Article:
Brownhoist Gallery at Studio St. Clair: The Form of Cleveland. For Brownhoist's inaugural exhibition, woodworker and sculptor Timothy Riffle and photographer Jerry Mann display contemporary and historic tools, furniture, carvings, and photographs to narrate an "industrial archaeology" honoring the work of Cleveland's fading manufacturing sector. Through July 30 at 4403 St. Clair Ave.; 216-789-2998 or studiostclair.com/brownhoistgallery.

Cleveland Museum of Art: The Lure of Painted Poetry: Japanese and Korean Art. Designed to illuminate the intricate connections between Chinese poetry and its reinterpretation as visual art by Japanese and Korean artists, this exhibition features 80 diverse works spanning nearly seven centuries; almost all of the pieces are drawn from the museum's preeminent collection. Through August 28. Also: Indian Kalighat Paintings. Highly stylized and brightly colored, these works were originally created as souvenirs for 19th-century tourists. Today, they are highly regarded as marking the beginning of modernism in Indian art. Through September 18 at 11150 East Blvd. in University Circle; call 216-421-7340 or visit clevelandart.org.

Feinberg Gallery at Cain Park: Testing 1, 2, 3? This diverse exhibit showcases the work of three local artists — E.D. Taylor, Hannah Petroni, and Ian Petroni — who work in media as diverse as sculpture, automotive photography, and paintings influenced by Japanese prints and botanical forms. Through July 10 at Cain Park, 14591 Superior Rd. in Cleveland Heights. Call 216-371-3000 or go to cainpark.com/arts_gallery.asp.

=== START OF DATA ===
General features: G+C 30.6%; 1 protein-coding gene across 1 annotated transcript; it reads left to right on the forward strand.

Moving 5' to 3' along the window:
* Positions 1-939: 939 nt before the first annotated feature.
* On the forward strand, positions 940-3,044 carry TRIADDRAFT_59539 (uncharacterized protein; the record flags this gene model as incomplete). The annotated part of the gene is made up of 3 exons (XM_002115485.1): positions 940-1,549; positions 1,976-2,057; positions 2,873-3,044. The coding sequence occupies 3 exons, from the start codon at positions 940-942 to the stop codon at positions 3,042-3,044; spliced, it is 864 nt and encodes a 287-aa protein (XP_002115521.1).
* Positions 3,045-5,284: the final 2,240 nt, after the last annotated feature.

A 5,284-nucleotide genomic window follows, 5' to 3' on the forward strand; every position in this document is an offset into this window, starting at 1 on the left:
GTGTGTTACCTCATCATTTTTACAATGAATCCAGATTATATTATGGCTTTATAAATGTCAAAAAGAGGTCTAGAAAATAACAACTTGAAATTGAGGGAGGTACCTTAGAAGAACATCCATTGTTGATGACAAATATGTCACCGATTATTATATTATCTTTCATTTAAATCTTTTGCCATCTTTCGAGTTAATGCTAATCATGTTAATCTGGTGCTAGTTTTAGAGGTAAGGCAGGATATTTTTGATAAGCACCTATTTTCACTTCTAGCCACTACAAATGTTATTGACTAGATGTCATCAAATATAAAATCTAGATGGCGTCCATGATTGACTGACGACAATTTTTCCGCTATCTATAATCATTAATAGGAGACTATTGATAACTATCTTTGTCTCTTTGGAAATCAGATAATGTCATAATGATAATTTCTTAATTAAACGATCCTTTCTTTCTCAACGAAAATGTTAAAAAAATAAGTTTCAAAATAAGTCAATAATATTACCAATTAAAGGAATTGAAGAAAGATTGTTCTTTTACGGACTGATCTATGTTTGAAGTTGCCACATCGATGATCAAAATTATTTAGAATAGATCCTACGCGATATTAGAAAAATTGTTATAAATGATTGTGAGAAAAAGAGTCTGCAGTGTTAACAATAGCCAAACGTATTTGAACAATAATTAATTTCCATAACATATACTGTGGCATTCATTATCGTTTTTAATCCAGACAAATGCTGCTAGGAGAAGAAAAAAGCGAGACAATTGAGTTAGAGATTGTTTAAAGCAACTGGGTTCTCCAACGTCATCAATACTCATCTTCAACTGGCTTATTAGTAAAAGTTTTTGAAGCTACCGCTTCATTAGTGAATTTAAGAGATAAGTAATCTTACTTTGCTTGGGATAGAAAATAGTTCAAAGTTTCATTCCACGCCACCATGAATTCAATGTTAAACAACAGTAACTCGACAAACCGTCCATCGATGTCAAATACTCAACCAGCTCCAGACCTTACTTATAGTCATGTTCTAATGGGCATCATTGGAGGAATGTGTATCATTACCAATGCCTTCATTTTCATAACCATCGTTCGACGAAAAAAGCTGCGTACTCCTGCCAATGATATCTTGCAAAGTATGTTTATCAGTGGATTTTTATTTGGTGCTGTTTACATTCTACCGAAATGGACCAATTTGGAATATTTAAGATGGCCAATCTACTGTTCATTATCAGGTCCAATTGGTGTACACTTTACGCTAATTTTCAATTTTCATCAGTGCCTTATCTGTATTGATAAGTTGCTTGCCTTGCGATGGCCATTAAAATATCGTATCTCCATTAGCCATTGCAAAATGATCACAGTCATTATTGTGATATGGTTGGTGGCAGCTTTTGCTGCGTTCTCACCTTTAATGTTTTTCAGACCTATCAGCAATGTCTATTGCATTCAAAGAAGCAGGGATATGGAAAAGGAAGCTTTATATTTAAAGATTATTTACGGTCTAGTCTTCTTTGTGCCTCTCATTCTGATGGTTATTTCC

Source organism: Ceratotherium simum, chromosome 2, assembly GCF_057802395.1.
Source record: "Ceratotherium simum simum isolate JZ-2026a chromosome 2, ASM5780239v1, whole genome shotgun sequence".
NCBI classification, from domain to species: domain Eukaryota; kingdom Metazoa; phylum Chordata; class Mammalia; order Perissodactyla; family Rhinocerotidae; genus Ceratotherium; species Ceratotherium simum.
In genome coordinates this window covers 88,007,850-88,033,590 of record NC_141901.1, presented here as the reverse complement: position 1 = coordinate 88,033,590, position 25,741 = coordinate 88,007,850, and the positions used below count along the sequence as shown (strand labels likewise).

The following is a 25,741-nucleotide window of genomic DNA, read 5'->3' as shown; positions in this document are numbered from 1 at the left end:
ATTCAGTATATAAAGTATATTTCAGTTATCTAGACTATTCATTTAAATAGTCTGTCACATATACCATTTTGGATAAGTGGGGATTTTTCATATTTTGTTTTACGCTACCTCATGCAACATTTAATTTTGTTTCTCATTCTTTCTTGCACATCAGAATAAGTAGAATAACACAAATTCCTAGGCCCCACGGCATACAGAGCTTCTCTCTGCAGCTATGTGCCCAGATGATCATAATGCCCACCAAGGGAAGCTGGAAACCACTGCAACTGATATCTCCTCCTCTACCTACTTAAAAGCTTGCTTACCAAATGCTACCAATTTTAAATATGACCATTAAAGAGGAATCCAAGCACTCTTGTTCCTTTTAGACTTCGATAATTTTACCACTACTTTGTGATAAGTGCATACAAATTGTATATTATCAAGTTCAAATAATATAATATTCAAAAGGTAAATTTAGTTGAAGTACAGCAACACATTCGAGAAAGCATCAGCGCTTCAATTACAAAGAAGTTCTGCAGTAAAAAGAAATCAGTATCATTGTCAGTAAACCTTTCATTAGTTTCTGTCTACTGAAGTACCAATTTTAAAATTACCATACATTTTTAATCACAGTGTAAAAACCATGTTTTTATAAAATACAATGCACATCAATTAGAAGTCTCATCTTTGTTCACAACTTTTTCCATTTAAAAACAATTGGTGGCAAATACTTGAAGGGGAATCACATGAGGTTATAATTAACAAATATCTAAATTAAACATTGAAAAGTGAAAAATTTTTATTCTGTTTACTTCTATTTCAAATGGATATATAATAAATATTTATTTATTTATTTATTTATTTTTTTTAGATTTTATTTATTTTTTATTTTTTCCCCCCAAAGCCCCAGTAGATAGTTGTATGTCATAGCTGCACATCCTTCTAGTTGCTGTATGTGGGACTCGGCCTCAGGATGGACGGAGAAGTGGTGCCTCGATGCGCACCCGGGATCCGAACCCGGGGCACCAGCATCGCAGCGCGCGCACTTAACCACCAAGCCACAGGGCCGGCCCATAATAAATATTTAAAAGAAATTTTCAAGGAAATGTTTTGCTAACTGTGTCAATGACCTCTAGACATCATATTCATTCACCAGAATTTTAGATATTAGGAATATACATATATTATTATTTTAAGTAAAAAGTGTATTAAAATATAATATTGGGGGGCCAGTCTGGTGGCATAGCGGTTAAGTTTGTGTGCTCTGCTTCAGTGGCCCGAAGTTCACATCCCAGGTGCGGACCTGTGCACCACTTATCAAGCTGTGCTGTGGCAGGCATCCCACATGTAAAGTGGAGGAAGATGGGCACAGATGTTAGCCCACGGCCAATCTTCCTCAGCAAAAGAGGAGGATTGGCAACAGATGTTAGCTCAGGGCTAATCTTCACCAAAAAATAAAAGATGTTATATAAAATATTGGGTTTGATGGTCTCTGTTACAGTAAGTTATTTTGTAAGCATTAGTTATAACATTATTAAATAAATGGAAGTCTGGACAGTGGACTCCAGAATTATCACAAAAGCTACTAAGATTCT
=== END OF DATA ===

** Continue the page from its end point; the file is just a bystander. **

Harris-Stanton Gallery: Introspections. Kent State University instructor Patricia Zinsmeister Parker displays real affection for the homey subjects of her impressionistic still lifes. In Clevelander Lee Heinen's paintings, viewers can recognize drama and significance in the deceptively simple — even whimsical — composition even without knowing they are sketched from family photos. Through July 16 at 2301 West Market St., Akron; call 330-867-7600 or go to harrisstantongallery.com.

Legation: New Works. Gallery owner Hilary Aurand makes the familiar alien in her series of paintings examining the transformations of objects in the orange gloom of sunsets, and in nightime's manmade light. Through July 2 at 1300 West 78th Street. The show runs through July 2. Call 216-650-4201 or go to legationagallery.com.

Morgan Conservatory: Pulp It Up, Break It Down: Artists Get Real. Local and nationally-recognized artists contribute pieces showcasing pulp (that's wood fiber, not the bargain-basement literature genre) over an array of mediums. Through July 18 at 1754 East 47th St.; for more info, call 216-361-9255 or go to morganconservatory.org.